(A) WT HeLa cells, LBR knockout HeLa cells, or LBR knockout cells expressing either WT LBR, the LBR nuclear domain plus the first transmembrane helix (LBR-TM1), the LBR sterol reductase domain (LBR-SRD), or the nuclear domain of Sun2 fused to the sterol reductase domain of LBR (Sun2-LBR) were grown in triplicate under cholesterol restrictive growth conditions for 7 days. The cells were then trypsinized and counted and the results were plotted with standard deviations shown. (B) Anti-LBR immunoblots of lysates from the above treated cells show LBR expression level relative to WT. Membranes were probed with two distinct anti-LBR antibodies recognizing an N- and C-terminal LBR epitope, respectively. (C) Electrostatic surface potential representation of themaSR1 (crystal structure (PDB: 4QUV) with kT/e ± 1. NADPH and residues N359 and R395 corresponding to LBR disease-associated residues N547 and R583 (cf. Figure 5—figure supplement 1) are shown as sticks. (D) Disease-associated LBR point mutants LBR N547D and LBR R583Q show a decreased affinity for NADPH compared to wild-type LBR. Intrinsic tryptophan fluorescence of purified LBR WT and mutants upon NADPH binding was plotted against NADPH concentration and non-linear regressions were fitted in GraphPad Prism. All measurements were performed in triplicate. (E) HeLa LBR KO cells stably expressing LBR WT, LBR mutant N54D or R583Q were cultured in LPDS containing medium for 48 hr prior to metabolically labeling with [14C]-acetate. Lipids were extracted and separated by TLC and visualized via autoradiography. Bands corresponding to [14C]-cholesterol are marked by an arrowhead.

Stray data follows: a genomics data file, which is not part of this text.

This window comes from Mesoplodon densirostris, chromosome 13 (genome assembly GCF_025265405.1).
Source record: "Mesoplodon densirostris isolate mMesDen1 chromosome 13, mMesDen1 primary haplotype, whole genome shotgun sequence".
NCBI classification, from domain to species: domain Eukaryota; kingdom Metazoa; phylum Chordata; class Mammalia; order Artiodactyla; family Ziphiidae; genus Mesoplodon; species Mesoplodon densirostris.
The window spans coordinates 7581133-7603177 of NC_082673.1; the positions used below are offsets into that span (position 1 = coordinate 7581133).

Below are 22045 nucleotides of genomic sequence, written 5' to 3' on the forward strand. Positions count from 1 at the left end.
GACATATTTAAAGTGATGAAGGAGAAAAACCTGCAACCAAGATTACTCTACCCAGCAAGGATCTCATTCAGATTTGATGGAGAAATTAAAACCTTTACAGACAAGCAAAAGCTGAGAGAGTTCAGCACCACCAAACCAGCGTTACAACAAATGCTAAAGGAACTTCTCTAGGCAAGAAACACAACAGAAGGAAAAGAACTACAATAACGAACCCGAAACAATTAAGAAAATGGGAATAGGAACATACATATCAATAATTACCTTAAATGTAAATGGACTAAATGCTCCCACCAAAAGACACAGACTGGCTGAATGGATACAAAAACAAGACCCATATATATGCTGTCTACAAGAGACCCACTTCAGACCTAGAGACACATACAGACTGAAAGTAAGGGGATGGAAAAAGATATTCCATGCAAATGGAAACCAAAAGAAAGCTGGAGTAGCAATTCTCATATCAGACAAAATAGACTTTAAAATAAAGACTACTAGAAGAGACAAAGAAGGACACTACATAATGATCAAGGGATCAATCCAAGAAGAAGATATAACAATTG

Figure 5—figure supplement 1
Sequence alignment of LBR and related sterol reductases.

LBR sequences from human, rat, and mouse together with maSR1 (Methylomicrobium alcaliphilum delta (14)-sterol reductase) were aligned with Clustal Omega. Secondary structures of maSR1 are labeled above the sequences. The boxes indicate helices, the arrows indicate β-sheets, and the solid lines indicate random structural regions. The asterisks indicate stop codons of LBR 1402TΔ and LBR 1600* mutants. The triangles indicate N547D and R583Q mutants.